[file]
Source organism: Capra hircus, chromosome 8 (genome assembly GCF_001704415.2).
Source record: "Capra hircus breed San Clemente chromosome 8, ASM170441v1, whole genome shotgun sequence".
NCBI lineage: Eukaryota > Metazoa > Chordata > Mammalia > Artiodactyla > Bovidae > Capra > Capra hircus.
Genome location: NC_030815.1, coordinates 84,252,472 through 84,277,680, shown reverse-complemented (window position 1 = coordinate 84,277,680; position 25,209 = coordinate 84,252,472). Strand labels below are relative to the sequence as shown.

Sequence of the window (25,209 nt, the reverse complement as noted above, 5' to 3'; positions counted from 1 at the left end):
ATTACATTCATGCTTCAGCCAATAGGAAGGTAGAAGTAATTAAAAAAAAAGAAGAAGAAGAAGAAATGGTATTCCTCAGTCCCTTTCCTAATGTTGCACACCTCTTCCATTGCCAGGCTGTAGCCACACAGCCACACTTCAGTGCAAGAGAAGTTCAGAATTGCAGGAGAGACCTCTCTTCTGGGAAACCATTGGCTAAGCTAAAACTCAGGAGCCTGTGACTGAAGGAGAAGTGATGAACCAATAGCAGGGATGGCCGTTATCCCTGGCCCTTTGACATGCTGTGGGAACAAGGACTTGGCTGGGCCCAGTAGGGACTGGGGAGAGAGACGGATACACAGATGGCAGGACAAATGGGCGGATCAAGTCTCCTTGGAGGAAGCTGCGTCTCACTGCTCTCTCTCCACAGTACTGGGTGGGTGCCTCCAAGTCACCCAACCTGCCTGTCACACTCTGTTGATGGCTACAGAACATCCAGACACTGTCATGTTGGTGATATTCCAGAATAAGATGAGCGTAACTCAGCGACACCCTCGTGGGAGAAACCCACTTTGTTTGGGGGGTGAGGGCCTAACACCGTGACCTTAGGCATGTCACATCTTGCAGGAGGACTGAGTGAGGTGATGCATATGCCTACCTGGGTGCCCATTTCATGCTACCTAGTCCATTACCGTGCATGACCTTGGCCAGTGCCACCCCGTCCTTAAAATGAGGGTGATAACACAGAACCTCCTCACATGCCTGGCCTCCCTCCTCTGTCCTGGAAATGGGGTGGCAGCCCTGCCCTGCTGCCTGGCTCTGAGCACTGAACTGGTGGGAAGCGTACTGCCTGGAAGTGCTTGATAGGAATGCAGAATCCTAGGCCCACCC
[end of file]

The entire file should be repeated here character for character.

Source organism: Capra hircus, chromosome 8 (genome assembly GCF_001704415.2).
Source record: "Capra hircus breed San Clemente chromosome 8, ASM170441v1, whole genome shotgun sequence".
NCBI lineage: Eukaryota > Metazoa > Chordata > Mammalia > Artiodactyla > Bovidae > Capra > Capra hircus.
Genome location: NC_030815.1, coordinates 84,252,472 through 84,277,680, shown reverse-complemented (window position 1 = coordinate 84,277,680; position 25,209 = coordinate 84,252,472). Strand labels below are relative to the sequence as shown.

Sequence of the window (25,209 nt, the reverse complement as noted above, 5' to 3'; positions counted from 1 at the left end):
ATTACATTCATGCTTCAGCCAATAGGAAGGTAGAAGTAATTAAAAAAAAAGAAGAAGAAGAAGAAATGGTATTCCTCAGTCCCTTTCCTAATGTTGCACACCTCTTCCATTGCCAGGCTGTAGCCACACAGCCACACTTCAGTGCAAGAGAAGTTCAGAATTGCAGGAGAGACCTCTCTTCTGGGAAACCATTGGCTAAGCTAAAACTCAGGAGCCTGTGACTGAAGGAGAAGTGATGAACCAATAGCAGGGATGGCCGTTATCCCTGGCCCTTTGACATGCTGTGGGAACAAGGACTTGGCTGGGCCCAGTAGGGACTGGGGAGAGAGACGGATACACAGATGGCAGGACAAATGGGCGGATCAAGTCTCCTTGGAGGAAGCTGCGTCTCACTGCTCTCTCTCCACAGTACTGGGTGGGTGCCTCCAAGTCACCCAACCTGCCTGTCACACTCTGTTGATGGCTACAGAACATCCAGACACTGTCATGTTGGTGATATTCCAGAATAAGATGAGCGTAACTCAGCGACACCCTCGTGGGAGAAACCCACTTTGTTTGGGGGGTGAGGGCCTAACACCGTGACCTTAGGCATGTCACATCTTGCAGGAGGACTGAGTGAGGTGATGCATATGCCTACCTGGGTGCCCATTTCATGCTACCTAGTCCATTACCGTGCATGACCTTGGCCAGTGCCACCCCGTCCTTAAAATGAGGGTGATAACACAGAACCTCCTCACATGCCTGGCCTCCCTCCTCTGTCCTGGAAATGGGGTGGCAGCCCTGCCCTGCTGCCTGGCTCTGAGCACTGAACTGGTGGGAAGCGTACTGCCTGGAAGTGCTTGATAGGAATGCAGAATCCTAGGCCCACCC